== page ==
Details are blurry, but the general story is clear: if you're using IBM's Maximo Asset Management, make sure you're patched.
As you can imagine, an asset management tool called Maximo is not aimed at small businesses like local bike shops or church organizations like community councils.
These organizations definitely have assets like tools and spare parts, but Maximo's goal is much bigger.
As the IBM-owned website proudly proclaims, the Maximo product is used by 10 of the 13 largest pharmaceutical companies, 16 of the 24 largest automotive companies and 14 of the 20 largest energy generation companies.
Researchers at positive technologies, the cyber security and penetration testing company, have found and responsibly identified the bug that was fixed two weeks ago, but was announced by Positive Technologies only yesterday.
Falsification of server-side requirements
The vulnerability was a type of SSRF, short for Server Side Request Forgery, a jargon name that only says a lot to you if you already know what it means.
To explain it: SSRF is a way someone with potentially very restricted access to your network can send a legitimate looking request to one of your servers.
… But this way, this server can be tempted to create its own follow-up query, which it shouldn't.
As an analogy, imagine that you want to tempt an employee to reveal their sales figures for the previous quarter.
You can't call them and say, "Hey, it's Cecilia from the tax department. Can you tell me the sales figures?" Because they're smart about your social engineering treachery and tell you to get lost.
But what if you call her and say, "The tax team needs the sales figures. I know you can't give them to me, but can you send them to Cecilia?" If you don't have her email address, you can get it from her at [REDACTED TELEPHONE NUMBER]. "
As a result, the person you just left the message with willingly calls the number you specified hears a fake recorded message that reads "Sorry, I'm out, try emailing me …" and blindly sends the exact data you want.
But even if they don't fall for the fake recorded message, you will still learn something if they call your wrong number – in particular, you can conclude that they are likely to have access to sales figures and that Cecilia is probably the right person to contact in the Tax department.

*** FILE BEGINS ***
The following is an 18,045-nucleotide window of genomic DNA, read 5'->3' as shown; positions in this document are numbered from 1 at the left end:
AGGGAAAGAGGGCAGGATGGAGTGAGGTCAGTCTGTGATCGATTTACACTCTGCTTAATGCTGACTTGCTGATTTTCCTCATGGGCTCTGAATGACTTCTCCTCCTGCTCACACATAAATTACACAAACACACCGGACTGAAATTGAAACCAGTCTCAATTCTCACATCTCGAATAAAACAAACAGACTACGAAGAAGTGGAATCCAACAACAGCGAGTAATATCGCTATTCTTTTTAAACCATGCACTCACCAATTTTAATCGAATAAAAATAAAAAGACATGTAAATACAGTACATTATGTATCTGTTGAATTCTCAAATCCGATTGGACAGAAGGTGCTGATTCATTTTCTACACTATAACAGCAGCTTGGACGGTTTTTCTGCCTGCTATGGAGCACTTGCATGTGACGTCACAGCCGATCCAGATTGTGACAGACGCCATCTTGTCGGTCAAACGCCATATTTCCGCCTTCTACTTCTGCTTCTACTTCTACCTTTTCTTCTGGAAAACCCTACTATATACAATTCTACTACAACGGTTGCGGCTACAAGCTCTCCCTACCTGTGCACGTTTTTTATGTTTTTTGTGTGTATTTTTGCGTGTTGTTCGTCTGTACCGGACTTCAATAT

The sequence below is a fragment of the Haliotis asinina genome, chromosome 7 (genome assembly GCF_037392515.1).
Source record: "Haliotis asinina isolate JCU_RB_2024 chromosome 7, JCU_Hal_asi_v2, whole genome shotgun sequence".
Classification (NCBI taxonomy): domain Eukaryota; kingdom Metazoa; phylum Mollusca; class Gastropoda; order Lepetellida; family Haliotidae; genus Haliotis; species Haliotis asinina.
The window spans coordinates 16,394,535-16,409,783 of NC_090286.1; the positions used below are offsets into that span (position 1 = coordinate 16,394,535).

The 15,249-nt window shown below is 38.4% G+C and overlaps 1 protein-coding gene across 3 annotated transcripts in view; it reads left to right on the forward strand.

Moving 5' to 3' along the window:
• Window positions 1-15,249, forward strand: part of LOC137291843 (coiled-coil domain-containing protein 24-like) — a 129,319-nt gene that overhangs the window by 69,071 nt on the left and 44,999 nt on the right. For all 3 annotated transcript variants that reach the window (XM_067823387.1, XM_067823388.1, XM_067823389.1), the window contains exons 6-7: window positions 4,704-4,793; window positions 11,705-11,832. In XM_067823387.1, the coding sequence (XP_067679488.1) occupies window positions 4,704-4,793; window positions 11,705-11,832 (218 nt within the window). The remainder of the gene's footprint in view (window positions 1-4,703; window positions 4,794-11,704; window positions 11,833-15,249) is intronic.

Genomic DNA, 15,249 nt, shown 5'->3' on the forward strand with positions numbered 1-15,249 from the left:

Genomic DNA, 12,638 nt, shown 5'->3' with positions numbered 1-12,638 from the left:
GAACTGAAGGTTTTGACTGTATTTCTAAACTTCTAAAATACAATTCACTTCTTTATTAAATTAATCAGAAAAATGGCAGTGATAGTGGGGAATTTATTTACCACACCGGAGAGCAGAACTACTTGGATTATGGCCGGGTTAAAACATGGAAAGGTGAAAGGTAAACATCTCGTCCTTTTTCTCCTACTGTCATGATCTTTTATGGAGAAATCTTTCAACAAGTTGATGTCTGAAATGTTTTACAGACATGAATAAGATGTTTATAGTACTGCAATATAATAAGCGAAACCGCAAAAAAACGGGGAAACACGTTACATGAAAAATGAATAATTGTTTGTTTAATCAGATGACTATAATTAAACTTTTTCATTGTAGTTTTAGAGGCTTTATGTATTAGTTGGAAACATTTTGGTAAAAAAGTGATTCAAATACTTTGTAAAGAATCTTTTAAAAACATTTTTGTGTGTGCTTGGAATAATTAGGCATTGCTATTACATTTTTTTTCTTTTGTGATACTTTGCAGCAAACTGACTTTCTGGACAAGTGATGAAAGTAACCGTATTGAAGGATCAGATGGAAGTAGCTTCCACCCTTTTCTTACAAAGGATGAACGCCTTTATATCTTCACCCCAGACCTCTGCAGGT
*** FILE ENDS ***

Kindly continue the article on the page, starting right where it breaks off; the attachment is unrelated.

At least you know that the work phone is not prevented from making calls to the area code or network that you used for the fake number – and if you are lucky, you will probably be able to get their direct dial number using their caller ID .
In other words, if you find an internal company resource that can instruct you to access servers or data that you can't get yourself, you can still do so even if you ultimately don't get the data you want. With the answers, you can do a lot experienced about the network.
For example, a simple message such as the error message that you receive from a server prone to SSRF can help you compile a list of valid internal network names and IP numbers.
Imagine asking the vulnerable server, for example, to get inventory of 10,000 different internal server names that you guessed. Now imagine that you get a 403 Forbidden back for server names that actually exist and are in the same part of the network, 503 Service Not available for server names that do not exist anywhere in the network, and 502 Bad Gateway if this server but is in another part of the internal network.
If you can tempt the vulnerable server to call outside of their own network by sending them an otherwise legitimate request, you may be able to collect server information such as secret authentication tokens or special HTTP headers that are normally only visible when you are inside are the network.
These leaked headers can help you compromise other servers on the network by only revealing internal network secrets.
IBM's own security bulletin states:
This can allow an authenticated attacker to send unauthorized requests from the system, which may result in a network enumeration or facilitate other attacks.
As you can imagine, in a huge company with a huge asset database, most users on the network are likely to have some asset-related queries that they are allowed to ask – looking for inventory, delivery times, service plans, etc. – and so on be authenticated users, albeit with very little data they can legitimately see.
Such a mistake in information disclosure almost certainly won't cause crooks to directly implant malware or steal trophy data right away, but it could be just what a determined attacker might need to get there.
What should I do?
If you use the vulnerable versions, patch as soon as possible.
Maximo versions that start with 7.6.0 and 7.6.1 are affected.
If you have an affected version but don't currently have a change window to apply the update, IBM has a server configuration workaround that prevents the error from being raised, even though it disables some of the printing options provided by the system.